Today's engagement of Mindspring Enterprises Inc. (Nasdaq: MSPG) and Earthlink Network Inc. (Nasdaq: ELNK) was inevitable.
| Have an opinion on this? |
To some extent, it was expected. By combining, Mindspring and Earthlink can at least slash back office, technical support and marketing costs, and improve strategic focus. Maybe they can even use the same laundromat to clean their underwear.
"I think there will be some people wetting their pants in Virginia," said Mike McQuarry, Mindspring's president and chief operating officer. "Frankly I'm so excited I may wet mine."
I suspect he's alone in soiling himself over this. Earthlink and Mindspring surely will benefit from their merger, but not at AOL's expense.
The new combination had to happen, because Mindspring and Earthlink couldn't match AOL's growth on their own. Steve Case's behemoth adds 1 million subscribers in a quarter and a half. Earthlink tries to do that in three. Mindspring takes about a year.
Mindspring and Earthlink might be able to accelerate their growth together, but it won't decelerate AOL. Even the combined companies won't come close to matching AOL's marketing resources or ability to leverage its customer base for more revenue from advertising, distribution deals and e-commerce partnerships.
At this point, America Online has the pattern of a natural force. No one could dethrone AOL during its troubled network expansion a couple of years ago, and the company has only improved since then; today's announcement won't change that, unless the new Earthlink uses its cost savings to hire crackers who will take down AOL's network.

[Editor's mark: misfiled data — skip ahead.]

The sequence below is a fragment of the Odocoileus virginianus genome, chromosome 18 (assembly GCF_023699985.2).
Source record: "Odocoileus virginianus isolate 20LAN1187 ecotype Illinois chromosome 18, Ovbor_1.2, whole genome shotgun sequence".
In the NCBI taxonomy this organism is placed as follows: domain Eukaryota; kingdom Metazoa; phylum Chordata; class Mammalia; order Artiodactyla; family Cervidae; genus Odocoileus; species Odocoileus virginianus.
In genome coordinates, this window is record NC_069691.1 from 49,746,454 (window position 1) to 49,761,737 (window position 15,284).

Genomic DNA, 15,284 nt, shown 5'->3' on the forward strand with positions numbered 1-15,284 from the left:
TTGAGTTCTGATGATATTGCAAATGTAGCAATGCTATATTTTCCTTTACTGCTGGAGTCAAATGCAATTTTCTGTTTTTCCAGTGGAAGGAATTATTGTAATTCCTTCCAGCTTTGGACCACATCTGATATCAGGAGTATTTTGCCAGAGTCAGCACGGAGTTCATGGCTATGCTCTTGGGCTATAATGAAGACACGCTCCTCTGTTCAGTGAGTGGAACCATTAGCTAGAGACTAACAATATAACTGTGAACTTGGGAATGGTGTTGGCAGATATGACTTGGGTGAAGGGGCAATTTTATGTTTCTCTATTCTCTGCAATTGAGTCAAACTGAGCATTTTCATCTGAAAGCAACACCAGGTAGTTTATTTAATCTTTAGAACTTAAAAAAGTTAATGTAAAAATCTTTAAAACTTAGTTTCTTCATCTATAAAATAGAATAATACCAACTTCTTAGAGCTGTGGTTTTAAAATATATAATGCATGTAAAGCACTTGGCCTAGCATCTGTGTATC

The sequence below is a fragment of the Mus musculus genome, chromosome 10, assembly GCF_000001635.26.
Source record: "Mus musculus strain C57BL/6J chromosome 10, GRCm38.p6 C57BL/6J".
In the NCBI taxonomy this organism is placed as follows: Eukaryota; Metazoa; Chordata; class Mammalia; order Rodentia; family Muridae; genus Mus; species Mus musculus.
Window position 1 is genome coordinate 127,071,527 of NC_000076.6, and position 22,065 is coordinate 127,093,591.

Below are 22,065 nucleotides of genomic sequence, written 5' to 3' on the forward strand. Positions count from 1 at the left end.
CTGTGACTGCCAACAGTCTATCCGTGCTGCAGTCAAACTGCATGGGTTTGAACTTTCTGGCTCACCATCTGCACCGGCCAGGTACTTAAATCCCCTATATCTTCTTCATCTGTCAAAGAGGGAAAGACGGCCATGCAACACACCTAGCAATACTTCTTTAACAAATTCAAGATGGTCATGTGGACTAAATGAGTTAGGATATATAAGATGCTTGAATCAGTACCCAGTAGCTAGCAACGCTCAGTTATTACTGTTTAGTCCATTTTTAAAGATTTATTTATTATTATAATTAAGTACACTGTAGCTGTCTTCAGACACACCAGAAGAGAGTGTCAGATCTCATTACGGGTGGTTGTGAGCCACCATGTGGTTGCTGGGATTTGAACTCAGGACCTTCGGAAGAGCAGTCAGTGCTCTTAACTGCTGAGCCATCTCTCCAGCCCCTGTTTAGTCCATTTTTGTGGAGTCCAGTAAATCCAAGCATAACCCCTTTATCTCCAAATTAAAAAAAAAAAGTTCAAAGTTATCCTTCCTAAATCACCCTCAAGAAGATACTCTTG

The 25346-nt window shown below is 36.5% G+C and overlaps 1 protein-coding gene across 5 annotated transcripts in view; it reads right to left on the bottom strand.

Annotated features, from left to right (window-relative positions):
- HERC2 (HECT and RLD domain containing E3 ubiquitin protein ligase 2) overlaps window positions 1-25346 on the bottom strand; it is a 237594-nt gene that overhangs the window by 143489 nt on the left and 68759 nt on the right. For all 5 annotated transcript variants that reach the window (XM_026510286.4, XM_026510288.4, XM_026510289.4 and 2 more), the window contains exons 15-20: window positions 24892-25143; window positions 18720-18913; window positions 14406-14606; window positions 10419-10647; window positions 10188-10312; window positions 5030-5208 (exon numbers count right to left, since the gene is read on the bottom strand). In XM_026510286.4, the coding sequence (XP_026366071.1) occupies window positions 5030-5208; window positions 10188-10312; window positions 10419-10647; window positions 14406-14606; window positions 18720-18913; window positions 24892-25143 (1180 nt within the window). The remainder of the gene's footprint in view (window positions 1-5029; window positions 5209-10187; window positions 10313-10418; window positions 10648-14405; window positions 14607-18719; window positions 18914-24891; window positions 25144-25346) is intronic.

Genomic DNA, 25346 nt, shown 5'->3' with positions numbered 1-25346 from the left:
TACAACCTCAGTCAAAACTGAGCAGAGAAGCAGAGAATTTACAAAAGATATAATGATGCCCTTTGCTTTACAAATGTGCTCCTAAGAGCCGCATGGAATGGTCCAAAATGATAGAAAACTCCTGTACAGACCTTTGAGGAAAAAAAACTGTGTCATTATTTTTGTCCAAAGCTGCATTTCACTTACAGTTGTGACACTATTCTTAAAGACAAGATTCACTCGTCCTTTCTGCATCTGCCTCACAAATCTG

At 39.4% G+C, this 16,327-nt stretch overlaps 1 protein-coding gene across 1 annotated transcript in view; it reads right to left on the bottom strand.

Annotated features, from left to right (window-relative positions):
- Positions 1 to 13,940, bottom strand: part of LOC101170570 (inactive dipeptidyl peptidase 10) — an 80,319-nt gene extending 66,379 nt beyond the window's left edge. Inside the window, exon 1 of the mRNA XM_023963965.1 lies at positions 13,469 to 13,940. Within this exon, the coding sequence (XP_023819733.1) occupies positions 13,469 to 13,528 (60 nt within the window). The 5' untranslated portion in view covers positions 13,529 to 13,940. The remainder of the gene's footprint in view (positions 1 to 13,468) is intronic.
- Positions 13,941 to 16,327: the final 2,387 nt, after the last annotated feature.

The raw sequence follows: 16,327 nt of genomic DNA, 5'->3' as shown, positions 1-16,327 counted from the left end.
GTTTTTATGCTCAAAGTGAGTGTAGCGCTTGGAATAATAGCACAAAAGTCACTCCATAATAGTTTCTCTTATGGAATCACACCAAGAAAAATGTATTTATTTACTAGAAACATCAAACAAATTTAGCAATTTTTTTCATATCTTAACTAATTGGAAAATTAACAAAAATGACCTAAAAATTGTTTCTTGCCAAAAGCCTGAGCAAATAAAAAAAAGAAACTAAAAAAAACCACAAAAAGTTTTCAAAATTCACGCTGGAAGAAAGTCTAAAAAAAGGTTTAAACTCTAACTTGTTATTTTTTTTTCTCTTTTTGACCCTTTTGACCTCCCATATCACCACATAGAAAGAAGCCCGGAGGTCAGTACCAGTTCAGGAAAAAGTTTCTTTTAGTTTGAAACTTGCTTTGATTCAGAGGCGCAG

It's not as if Internet access has become a zero-sum game. There's still plenty of growth around the world to accomodate a few players. Speaking of the world, the global market remains largely untapped by either Earthlink or Mindspring, so their combination won't so much as nick AOL's aggressive overseas operation in the near future.
You could even argue that combining Earthlink and Mindspring helps America Online to a small extent, because now AOL has fewer rivals to consider. Certainly makes it easier to focus the targeting cross-hairs.
Regardless of what other ISPs do, America Online will likely remain the runaway leader for a long time. Perhaps small regional providers ought to be worried, but those companies became inconsequential a long time ago in the minds of most investors.
If anything, the marriage of Earthlink and Mindspring isn't so much an aggressive growth tactic as it is a survival one. The true threat to dial-up ISPs isn't America Online, but everything else: free Internet access; ISP-bundling with PCs; and broadband access. By combining forces, Earthlink and Mindspring can expand their offerings more rapidly to stay ahead of those threats. The new Earthlink has the leverage to dictate better DSL reseller terms from the Baby Bells. It can command better advertising and commerce deals from partners.
But it won't be wetting anyone else's shorts anytime soon.
Shares of Pacific Internet are rising today, perhaps because people are hoping that Pacific Century's announcement will spawn interest in the former since SembCorp Industries, which owns 42 percent of Pacific Internet, is looking to sell most of its stake.
But Pacific Century's ties with CMGi and other recent investors are more likely to hurt a traditional dial-up access provider like PacNet, because Pacific Century plans to offer digital TV and high-speed Internet access. That's why CMGi and others are interested in the first place.